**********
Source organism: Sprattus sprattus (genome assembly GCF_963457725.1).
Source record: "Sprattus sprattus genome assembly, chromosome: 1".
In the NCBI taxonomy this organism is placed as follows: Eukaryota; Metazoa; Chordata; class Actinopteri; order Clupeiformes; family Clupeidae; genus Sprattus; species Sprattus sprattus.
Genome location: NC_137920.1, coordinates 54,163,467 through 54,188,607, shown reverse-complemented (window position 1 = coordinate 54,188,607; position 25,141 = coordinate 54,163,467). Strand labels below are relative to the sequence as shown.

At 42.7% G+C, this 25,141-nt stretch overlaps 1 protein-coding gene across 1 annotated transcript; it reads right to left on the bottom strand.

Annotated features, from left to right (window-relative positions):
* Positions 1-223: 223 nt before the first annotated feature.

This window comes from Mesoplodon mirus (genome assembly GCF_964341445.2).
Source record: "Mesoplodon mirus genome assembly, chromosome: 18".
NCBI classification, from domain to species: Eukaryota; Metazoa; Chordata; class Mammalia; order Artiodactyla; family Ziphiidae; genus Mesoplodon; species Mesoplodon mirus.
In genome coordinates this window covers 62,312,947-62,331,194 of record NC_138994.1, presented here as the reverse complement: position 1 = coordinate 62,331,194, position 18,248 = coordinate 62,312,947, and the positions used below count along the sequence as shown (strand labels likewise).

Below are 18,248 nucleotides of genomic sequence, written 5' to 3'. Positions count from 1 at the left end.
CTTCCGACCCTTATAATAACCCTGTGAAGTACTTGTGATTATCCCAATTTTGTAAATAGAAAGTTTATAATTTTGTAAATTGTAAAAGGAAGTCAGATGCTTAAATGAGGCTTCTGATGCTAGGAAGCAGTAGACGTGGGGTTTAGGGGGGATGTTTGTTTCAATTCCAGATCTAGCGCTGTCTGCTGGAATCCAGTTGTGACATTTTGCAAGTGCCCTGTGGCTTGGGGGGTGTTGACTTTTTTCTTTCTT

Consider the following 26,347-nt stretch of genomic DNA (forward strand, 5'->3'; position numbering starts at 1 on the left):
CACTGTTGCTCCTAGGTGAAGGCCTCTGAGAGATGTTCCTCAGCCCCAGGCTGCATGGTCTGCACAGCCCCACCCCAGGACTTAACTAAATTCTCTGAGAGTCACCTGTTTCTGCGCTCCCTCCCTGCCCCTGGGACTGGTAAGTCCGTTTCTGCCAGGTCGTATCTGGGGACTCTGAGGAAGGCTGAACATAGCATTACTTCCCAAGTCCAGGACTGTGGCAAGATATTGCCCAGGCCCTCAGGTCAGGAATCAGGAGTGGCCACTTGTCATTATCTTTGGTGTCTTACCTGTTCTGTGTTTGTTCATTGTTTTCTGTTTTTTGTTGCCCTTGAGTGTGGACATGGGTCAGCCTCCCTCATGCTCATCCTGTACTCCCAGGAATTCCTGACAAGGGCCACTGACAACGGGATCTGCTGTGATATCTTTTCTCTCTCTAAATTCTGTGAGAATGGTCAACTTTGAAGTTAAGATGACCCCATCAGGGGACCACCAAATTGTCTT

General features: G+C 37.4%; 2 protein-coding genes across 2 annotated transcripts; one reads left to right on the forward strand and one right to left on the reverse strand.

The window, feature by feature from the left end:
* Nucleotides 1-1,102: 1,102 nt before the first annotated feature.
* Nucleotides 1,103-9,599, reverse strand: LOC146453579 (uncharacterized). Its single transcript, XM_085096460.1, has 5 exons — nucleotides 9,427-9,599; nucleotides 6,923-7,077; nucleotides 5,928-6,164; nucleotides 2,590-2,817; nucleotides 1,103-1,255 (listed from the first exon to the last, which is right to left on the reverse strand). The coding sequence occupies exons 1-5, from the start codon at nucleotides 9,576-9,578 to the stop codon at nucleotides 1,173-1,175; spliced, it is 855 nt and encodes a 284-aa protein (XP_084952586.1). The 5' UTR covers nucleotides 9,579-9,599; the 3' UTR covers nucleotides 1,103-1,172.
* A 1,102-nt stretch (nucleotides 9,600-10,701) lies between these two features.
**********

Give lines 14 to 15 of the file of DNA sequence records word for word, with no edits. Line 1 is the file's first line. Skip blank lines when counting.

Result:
Consider the following 26,347-nt stretch of genomic DNA (forward strand, 5'->3'; position numbering starts at 1 on the left):
CACTGTTGCTCCTAGGTGAAGGCCTCTGAGAGATGTTCCTCAGCCCCAGGCTGCATGGTCTGCACAGCCCCACCCCAGGACTTAACTAAATTCTCTGAGAGTCACCTGTTTCTGCGCTCCCTCCCTGCCCCTGGGACTGGTAAGTCCGTTTCTGCCAGGTCGTATCTGGGGACTCTGAGGAAGGCTGAACATAGCATTACTTCCCAAGTCCAGGACTGTGGCAAGATATTGCCCAGGCCCTCAGGTCAGGAATCAGGAGTGGCCACTTGTCATTATCTTTGGTGTCTTACCTGTTCTGTGTTTGTTCATTGTTTTCTGTTTTTTGTTGCCCTTGAGTGTGGACATGGGTCAGCCTCCCTCATGCTCATCCTGTACTCCCAGGAATTCCTGACAAGGGCCACTGACAACGGGATCTGCTGTGATATCTTTTCTCTCTCTAAATTCTGTGAGAATGGTCAACTTTGAAGTTAAGATGACCCCATCAGGGGACCACCAAATTGTCTT